Mysore betel leaf prices soar
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Mysore betel leaf prices soar

May 19, 2024

Post-meal munching at a cost

The significance of betel leaves in auspicious ceremonies is profound, serving as integral components in various cultural rituals. For many, the combination of betel leaves and arecanut is not just a mere indulgence but a cherished tradition, enjoyed after meals or throughout the day.

Often referred to as the ‘poor man’s almond,’ betel nuts and leaves hold a special place in the hearts of many due to their cultural and historical significance.

Mysore betel leaves, known locally as Mysore Veelyadele, have earned global acclaim for their exceptional quality and distinctiveness. They stand out among Mysuru’s Geographical Indication (GI)-tagged products, symbolising the region’s rich heritage. Cultivated across approximately 50,000 hectares nationwide, Mysore betel leaves continue to uphold their reputation for excellence on the global stage.

While States like Madhya Pradesh, Maharashtra, Andhra Pradesh, Odisha, Bihar and West Bengal also partake in betel leaf cultivation, Mysuru stands out, commanding a staggering 75 percent share of Karnataka’s total betel leaf production.

However, recent times have witnessed a sharp increase in the price of betel leaves, especially the renowned Mysore variety. Variants such as the ‘tambula’ leaf, white leaf (‘biliyele’) and ‘chigurele’ (tender leaf) flourish in the fertile lands of Mysuru.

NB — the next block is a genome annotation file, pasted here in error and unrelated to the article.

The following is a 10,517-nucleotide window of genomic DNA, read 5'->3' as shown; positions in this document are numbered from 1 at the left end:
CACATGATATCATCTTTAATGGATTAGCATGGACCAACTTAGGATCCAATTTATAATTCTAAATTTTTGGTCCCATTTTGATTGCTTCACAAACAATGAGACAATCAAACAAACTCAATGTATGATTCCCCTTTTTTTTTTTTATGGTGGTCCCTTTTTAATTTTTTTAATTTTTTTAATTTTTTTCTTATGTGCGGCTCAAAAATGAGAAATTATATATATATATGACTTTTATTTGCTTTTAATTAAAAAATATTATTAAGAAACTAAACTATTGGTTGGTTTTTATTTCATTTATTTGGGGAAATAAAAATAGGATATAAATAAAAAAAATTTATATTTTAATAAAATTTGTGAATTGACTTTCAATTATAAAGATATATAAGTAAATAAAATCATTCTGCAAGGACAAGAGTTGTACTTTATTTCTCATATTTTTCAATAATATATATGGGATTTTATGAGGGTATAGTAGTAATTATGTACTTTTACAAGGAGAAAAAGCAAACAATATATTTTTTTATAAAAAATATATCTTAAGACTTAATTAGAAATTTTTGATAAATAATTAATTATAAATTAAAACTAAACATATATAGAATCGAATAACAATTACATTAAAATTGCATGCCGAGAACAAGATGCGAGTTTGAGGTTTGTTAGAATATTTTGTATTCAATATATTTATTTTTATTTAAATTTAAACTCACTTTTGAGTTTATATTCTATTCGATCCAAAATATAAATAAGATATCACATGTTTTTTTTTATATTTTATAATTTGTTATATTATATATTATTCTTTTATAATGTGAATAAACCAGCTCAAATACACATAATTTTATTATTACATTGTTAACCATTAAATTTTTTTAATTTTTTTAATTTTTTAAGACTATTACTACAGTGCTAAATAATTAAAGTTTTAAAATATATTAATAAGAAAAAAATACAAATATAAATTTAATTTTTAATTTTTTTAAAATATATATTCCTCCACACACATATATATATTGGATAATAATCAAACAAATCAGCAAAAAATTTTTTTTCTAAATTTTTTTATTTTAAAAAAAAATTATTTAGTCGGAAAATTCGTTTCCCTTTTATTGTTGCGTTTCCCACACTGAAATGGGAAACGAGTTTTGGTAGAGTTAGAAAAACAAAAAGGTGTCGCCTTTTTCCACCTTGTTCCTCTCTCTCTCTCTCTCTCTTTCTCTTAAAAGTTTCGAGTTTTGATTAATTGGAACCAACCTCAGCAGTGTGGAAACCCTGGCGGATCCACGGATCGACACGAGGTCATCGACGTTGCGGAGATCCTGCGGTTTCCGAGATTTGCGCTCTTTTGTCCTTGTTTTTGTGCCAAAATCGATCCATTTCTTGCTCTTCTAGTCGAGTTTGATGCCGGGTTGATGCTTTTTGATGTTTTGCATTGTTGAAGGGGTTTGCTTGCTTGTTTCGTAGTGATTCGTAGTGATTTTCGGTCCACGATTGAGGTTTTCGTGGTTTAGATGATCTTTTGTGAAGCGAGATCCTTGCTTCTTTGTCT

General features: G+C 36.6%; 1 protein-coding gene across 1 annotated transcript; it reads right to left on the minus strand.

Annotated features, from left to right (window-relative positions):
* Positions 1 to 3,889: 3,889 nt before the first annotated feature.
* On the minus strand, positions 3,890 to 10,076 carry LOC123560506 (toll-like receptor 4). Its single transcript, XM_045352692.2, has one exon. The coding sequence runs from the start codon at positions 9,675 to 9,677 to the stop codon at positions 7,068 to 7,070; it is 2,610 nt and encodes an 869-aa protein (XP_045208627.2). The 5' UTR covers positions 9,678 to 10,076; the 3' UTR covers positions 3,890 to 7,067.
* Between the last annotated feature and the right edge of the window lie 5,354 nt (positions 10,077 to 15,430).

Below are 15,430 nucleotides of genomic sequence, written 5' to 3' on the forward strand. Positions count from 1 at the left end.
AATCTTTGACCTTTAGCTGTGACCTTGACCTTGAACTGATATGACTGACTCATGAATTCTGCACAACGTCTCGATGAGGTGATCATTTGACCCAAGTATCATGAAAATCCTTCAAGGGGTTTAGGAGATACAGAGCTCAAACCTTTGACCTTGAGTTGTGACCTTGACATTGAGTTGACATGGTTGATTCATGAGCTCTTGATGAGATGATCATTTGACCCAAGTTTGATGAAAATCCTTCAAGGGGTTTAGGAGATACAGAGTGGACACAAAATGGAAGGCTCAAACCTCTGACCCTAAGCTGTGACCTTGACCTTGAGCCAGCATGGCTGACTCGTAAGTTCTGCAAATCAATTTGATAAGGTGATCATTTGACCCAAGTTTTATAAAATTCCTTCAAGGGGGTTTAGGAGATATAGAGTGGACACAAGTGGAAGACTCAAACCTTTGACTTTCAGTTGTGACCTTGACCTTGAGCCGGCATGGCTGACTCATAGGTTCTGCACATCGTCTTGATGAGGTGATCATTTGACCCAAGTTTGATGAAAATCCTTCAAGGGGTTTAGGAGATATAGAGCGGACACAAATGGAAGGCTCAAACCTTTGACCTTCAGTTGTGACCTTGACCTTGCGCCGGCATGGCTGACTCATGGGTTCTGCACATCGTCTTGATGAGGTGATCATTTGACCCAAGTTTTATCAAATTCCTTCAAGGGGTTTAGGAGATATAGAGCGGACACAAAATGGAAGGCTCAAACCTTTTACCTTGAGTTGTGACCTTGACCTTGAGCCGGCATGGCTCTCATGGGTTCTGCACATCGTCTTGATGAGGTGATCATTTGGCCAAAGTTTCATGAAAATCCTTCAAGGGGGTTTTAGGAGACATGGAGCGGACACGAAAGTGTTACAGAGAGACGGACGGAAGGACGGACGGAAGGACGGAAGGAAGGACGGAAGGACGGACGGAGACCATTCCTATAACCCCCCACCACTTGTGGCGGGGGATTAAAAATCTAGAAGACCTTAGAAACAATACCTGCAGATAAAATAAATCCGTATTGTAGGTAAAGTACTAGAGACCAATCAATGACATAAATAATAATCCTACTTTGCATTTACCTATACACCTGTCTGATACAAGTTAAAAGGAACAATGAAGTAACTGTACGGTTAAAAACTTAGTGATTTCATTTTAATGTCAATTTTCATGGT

Steep price increase

Previously available at a modest price, the Mysore ‘tambula’ leaf, sold in bundles of 200 leaves each, has seen its cost escalate from Rs. 100 to Rs. 120 per bundle to a range of Rs. 150 to Rs. 200.

Similarly, the price of Mysore white leaf has surged from Rs. 150 to Rs. 200 to an astonishing Rs. 300 to Rs. 350 per bundle. Even Mysore ‘chigurele’, once priced at Rs. 200 to Rs. 250 per bundle, now commands prices ranging from Rs. 350 to Rs. 400. Betel leaf cultivation thrives primarily in Mysuru city, Nanjangud and Udbur, with Udbur specialising in the production of ‘tambula’ leaves.

Plantation Vs real estate

The surge in betel leaf prices can be attributed to several factors. Once, vast plantations sprawled from Poornaiah Choultry in historic Agrahara of Mysuru city to J.P. Nagar along Nanjangud Road, cultivating betel leaves across extensive acres. However, a significant portion of these plantations, amounting to 25 percent, has now been repurposed into residential areas. Countless homes now stand where lush green gardens once flourished, transforming once-verdant landscapes of betel leaf crops into concrete jungles. This conversion has significantly diminished the yield of betel leaf produce.

Moreover, diseases like leaf blight have plagued betel leaf cultivation, further diminishing yields. Weather aberrations, including droughts, exacerbate the decline in betel yields.

The ideal temperature range of 30 to 36 degrees Celsius is crucial for the optimal growth of betel leaves. However, recent years have brought severe droughts and scorching summer temperatures exceeding 40 degrees Celsius, which have negatively impacted betel leaf yields.